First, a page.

- People will be able to live fulfilled, happy and healthy lives
- Oxford’s diverse communities will have a strong sense of togetherness
- Deprivation and inequality will have been reduced across Oxford
A community is more than just housing. In 2050 the fabric of Oxford will promote community, health and leisure so that our residents can enjoy happy, healthy and safe lives.
The communities within Oxford will all have their special local character, but they will each provide easy access to shops, workplaces and schools, to health centres, cultural activities and leisure facilities.
“Human connection, love, empathy, justice and mercy, compassion, intellectual challenge, a spiritual dimension to life, physical affection, exercise in the fresh air, and the enjoyment of food and drink will all remain vital ingredients of a more fulfilled lifestyle.”
Alasdair, Oxford OX2
People’s physical and mental health and wellbeing needs will be supported and addressed to enable them to live fulfilled, happy and independent lives.
Learning the lessons from Barton Healthy New Town, physical and mental health and wellbeing will be built into the fabric of new and existing communities; streets will be designed for cycling and walking, there will be a network of green spaces featuring outdoor gyms, and there will be a range of affordable and accessible health, leisure and community facilities.
With less need for private cars, fewer vehicles will be parked on streets across Oxford – and the streets will be reclaimed for the people. This will provide more space to plant trees and flowers, install benches and cycle parking, and for people to meet, exchange ideas and hold community events.
People will live longer in 2050, and Oxford’s population will be older. Community facilities and resources will have adapted to provide a comprehensive offer to meet the needs of the elderly, in particular tackling isolation and home care needs.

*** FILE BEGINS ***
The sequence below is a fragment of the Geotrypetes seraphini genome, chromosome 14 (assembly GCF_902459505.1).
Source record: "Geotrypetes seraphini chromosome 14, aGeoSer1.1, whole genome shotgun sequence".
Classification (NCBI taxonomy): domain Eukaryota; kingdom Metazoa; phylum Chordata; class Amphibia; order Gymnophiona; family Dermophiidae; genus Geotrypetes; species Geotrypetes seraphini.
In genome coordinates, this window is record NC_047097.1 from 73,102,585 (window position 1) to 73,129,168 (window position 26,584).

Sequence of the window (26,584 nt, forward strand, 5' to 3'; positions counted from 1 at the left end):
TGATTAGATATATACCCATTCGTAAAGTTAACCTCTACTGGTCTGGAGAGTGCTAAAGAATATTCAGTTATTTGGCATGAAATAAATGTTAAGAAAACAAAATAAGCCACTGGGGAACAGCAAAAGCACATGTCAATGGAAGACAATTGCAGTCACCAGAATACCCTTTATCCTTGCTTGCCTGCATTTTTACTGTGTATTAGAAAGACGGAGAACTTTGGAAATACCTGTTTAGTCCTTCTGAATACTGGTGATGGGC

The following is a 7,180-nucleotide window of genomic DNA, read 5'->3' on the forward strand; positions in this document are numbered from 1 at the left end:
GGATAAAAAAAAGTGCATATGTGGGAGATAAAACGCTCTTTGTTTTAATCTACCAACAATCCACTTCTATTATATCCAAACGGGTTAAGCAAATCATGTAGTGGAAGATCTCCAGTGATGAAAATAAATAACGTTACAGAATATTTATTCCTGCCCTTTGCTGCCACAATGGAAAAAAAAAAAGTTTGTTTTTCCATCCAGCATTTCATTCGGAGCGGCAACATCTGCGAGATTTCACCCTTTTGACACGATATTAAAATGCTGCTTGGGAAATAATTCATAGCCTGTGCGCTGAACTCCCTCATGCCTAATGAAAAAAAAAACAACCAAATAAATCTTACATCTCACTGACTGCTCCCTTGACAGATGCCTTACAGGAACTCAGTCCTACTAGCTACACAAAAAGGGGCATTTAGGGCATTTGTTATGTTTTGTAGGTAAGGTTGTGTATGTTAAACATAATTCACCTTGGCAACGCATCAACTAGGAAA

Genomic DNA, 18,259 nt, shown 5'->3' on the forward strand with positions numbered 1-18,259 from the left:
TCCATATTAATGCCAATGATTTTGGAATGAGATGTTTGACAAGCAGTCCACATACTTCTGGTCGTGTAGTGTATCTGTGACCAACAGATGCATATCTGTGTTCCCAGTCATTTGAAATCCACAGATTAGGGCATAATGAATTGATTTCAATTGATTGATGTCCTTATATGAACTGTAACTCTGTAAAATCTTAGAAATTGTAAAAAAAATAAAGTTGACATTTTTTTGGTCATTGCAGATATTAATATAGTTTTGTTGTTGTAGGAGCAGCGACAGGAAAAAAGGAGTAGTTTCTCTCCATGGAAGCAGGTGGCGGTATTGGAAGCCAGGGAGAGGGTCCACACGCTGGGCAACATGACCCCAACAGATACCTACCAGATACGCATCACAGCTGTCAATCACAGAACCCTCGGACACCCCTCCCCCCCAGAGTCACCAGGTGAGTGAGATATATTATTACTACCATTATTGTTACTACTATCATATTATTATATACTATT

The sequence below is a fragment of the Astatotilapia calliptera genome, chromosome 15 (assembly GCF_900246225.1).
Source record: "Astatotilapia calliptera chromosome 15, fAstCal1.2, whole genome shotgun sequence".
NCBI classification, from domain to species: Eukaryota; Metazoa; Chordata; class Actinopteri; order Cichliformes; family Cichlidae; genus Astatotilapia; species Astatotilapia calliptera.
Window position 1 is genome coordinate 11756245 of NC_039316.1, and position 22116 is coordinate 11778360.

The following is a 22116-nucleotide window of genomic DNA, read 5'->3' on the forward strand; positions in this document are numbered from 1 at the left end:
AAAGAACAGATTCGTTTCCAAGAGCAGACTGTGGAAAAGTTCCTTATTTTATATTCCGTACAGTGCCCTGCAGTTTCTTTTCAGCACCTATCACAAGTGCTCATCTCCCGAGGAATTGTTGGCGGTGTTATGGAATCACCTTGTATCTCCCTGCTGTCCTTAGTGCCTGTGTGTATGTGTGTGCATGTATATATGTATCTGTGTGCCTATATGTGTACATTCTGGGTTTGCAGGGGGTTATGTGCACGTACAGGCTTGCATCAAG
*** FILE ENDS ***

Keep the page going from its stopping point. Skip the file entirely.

“It would be great if by 2050 poverty was not an issue in Oxford and that all workers – nurses, carers, cleaners, administration assistants and teachers – could live in the community they serve, eliminating polluting and expensive travel, and giving due reward for these vital roles of service.”
Sophia, Oxford OX2
Oxford will have tackled the housing crisis by 2050, and by easing the high cost of living in Oxford – together with increased community spirit, full employment and fairer incomes – there will be significantly reduced levels of deprivation and inequality across Oxford.
With a reclaimed public realm and improved facilities, Oxford’s diverse communities will have more places and venues to come together, nurturing greater cohesiveness and community activity. There will be a strong sense of togetherness and community spirit between people of all ages and backgrounds, and people will look out for each other. Town and gown will be an integrated community.
Oxford’s existing wide range of community groups, religious organisations and charities will be further strengthened by this improved community cohesion, and will better respond through outreach work to the needs of the diverse city. Automation will mean people will be able to work fewer hours, leading to more time to volunteer and support the local community.
“A real sense of community needs to be brought back to the streets. People from the different wards of Oxford need to mix and help one another.”
Lindsay, Oxford OX4
Local authorities will work closely with other service providers, including local community and charitable groups, to share ideas, information and work, and provide easy access to services, and avoid duplication of services.
Oxford will have respected community, civic, business and other leaders who will be working together to improve Oxford, but technological advances and an increased level of community involvement will mean that citizens are enabled to take greater control of their local area.
“A sense of belonging reinforces compassion and commitment to our daily lives and surroundings. We treat what we see and what others own with greater respect. This becomes a blueprint for how other cities should behave.”
Marco, Oxford OX3
Although police officers will remain visible on our streets, Oxford will feel – and be – a safe place to live and work. Social issues, including drug and alcohol dependencies, will be a thing of the past.
Oxford will be a tolerant and compassionate city, welcoming to tourists and visitors, and renowned for its tolerance, inclusivity, diversity and compassion.